THE association of cruise line companies in Europe, the CLIA, is calling the tourist tax unconstitutional and demand the government reconsider it.

Cruise lines demanding change or they will leave the Balearics

Next year will be the first that the tax, also know as the eco-tax, applies to all cruise passengers. Cruise liners are threatening to boycott Mallorca and Ibiza unless tourist tax changes, which will charge €2 to €4 a day next summer.

The Europe branch of the CLIA, or the Cruise Lines International Association, is the largest cruise association in the world and its members make up almost all of the cruise industry operating in Europe. It brings together 45 companies, among which are the regular visitors to the Balearic Islands such as Aida, Carnival, Costa, Celebrity Cruises, Norwegian, Oceania, Royal Caribbean, Thomson or Tui.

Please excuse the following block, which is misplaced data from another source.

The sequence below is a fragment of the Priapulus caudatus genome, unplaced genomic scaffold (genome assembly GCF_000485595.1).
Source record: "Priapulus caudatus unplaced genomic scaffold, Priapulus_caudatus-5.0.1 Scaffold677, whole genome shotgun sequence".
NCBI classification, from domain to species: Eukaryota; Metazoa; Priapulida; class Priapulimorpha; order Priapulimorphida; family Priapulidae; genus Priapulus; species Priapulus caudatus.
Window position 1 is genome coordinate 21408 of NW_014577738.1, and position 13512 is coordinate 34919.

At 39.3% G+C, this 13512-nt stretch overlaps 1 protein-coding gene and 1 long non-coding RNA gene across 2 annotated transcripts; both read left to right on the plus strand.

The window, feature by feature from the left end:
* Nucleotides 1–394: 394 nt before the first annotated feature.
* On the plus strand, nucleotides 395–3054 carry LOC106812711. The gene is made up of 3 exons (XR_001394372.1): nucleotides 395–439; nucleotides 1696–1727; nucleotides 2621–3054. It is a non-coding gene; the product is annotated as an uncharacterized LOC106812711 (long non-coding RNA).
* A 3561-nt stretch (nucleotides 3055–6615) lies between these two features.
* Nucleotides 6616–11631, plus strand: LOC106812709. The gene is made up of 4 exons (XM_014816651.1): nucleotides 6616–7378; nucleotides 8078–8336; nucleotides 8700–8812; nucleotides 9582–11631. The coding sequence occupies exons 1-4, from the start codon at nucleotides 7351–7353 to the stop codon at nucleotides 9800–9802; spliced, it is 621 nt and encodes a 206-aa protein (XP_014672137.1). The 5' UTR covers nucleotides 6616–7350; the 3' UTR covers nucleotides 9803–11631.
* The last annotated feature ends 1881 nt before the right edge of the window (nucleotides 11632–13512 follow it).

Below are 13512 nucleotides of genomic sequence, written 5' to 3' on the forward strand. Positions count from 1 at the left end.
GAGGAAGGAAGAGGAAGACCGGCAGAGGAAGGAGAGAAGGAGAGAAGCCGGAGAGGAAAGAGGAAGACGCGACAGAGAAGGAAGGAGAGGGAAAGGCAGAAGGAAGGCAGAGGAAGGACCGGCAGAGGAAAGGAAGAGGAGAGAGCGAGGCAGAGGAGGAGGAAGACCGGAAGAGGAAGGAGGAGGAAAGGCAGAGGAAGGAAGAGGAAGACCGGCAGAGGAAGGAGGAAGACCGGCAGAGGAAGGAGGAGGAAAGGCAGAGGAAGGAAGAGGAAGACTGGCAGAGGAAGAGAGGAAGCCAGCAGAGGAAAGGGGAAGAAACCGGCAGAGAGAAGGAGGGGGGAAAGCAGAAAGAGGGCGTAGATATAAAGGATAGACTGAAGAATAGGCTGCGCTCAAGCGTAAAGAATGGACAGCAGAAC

The association argues the fee is undemocratic and could force companies to leave the Balearics and find new routes. Before, passengers docked for less than 12 hours were exempt from the tax.

The CLIA is threatening to take the issue to court if changes aren’t made.

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